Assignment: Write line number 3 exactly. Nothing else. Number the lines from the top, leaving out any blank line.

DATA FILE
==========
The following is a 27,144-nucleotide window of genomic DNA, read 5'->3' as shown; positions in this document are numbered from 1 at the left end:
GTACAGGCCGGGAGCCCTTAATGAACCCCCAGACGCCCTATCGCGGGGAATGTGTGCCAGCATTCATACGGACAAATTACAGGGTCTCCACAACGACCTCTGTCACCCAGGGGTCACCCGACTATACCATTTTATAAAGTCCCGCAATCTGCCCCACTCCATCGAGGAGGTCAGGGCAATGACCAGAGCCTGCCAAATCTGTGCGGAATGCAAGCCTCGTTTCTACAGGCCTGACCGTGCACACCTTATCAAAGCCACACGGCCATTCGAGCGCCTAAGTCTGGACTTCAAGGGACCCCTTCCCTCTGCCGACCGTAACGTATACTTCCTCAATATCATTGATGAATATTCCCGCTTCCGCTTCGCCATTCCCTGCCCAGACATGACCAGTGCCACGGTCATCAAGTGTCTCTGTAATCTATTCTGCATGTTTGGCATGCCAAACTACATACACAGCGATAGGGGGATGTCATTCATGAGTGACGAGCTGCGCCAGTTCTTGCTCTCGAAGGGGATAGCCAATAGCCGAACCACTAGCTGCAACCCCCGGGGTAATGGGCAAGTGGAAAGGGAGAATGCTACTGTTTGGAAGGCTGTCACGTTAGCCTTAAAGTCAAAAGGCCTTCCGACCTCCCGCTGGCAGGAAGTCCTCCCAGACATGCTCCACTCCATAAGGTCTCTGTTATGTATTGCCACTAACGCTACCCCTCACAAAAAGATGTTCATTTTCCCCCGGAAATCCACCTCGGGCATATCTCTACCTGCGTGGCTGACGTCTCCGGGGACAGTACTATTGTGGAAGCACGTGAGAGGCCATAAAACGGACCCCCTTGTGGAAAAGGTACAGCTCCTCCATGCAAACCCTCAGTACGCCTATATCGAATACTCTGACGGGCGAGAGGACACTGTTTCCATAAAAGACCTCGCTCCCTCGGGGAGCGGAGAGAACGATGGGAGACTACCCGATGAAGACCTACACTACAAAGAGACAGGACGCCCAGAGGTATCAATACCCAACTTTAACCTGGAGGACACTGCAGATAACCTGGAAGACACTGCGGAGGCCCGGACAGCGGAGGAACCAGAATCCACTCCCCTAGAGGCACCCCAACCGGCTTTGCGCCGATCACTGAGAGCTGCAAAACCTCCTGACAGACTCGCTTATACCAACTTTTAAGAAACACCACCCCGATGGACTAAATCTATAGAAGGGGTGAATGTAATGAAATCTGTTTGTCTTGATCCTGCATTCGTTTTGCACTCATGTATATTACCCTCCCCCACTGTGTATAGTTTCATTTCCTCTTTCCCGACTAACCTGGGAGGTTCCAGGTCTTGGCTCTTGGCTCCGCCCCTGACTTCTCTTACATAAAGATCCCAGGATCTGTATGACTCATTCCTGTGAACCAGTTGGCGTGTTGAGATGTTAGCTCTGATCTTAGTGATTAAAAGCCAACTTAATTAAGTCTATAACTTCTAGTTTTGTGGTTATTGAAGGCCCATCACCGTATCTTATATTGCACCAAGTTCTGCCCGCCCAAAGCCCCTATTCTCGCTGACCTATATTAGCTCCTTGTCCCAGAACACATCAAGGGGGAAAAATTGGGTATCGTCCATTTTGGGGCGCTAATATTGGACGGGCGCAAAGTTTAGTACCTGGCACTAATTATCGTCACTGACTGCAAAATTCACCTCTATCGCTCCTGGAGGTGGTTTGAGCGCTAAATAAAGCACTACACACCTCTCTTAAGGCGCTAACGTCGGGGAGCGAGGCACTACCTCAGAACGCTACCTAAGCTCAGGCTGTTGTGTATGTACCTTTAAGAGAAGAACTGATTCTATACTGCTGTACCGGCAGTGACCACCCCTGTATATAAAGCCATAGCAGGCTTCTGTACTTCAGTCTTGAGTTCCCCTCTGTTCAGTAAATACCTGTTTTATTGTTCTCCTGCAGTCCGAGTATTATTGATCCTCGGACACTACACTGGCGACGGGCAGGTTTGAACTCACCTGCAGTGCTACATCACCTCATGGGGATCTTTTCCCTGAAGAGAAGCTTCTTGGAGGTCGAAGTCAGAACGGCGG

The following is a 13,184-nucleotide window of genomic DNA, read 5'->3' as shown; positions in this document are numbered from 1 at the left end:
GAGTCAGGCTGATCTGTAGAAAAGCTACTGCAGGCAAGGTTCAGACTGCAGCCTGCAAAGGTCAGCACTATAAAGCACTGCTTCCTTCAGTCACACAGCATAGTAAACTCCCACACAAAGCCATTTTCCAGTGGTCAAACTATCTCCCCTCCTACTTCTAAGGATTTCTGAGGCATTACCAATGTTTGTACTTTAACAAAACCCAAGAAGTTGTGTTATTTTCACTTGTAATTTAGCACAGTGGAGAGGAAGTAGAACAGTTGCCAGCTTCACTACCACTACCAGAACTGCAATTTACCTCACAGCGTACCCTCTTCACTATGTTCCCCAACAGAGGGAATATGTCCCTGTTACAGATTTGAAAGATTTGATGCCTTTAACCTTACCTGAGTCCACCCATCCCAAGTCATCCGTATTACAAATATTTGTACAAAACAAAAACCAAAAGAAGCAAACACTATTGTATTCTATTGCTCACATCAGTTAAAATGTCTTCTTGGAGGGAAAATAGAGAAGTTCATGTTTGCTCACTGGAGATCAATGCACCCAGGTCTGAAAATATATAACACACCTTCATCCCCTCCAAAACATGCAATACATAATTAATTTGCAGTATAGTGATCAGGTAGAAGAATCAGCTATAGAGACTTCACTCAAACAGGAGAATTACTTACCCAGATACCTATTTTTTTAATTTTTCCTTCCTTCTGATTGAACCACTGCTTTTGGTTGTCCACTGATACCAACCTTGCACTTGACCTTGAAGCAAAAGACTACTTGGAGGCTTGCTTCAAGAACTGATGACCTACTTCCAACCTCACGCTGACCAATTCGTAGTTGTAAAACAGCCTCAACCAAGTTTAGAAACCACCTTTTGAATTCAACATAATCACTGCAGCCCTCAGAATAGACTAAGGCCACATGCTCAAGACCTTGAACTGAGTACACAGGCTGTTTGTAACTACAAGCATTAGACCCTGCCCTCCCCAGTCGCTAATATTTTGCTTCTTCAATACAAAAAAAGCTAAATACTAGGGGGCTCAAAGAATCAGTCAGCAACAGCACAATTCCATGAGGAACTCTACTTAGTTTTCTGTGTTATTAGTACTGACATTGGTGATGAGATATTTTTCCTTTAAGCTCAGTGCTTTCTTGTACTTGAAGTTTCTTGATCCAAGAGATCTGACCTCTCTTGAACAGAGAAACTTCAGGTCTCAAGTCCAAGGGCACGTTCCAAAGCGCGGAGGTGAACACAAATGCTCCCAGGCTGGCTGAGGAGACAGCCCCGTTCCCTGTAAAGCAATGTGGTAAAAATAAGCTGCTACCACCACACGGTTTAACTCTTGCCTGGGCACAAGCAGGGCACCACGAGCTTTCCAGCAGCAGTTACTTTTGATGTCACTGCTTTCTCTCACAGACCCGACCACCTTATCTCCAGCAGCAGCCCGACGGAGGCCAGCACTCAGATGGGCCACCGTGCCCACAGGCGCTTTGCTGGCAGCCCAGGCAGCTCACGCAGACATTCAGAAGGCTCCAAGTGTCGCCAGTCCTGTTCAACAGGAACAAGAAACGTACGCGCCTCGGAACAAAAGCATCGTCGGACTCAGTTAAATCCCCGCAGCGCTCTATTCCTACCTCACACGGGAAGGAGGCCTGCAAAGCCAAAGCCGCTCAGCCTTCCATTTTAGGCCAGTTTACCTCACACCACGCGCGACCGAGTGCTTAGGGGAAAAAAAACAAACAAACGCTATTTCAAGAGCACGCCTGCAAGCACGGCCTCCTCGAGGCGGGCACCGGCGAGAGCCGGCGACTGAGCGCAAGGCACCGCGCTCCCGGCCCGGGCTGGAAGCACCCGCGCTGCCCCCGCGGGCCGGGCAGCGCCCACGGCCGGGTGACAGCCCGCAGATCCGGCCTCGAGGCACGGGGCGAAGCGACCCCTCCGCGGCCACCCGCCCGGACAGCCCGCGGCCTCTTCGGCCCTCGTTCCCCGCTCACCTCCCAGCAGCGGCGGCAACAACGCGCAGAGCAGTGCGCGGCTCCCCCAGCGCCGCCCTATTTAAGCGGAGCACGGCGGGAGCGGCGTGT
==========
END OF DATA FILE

The following is a 13,184-nucleotide window of genomic DNA, read 5'->3' as shown; positions in this document are numbered from 1 at the left end: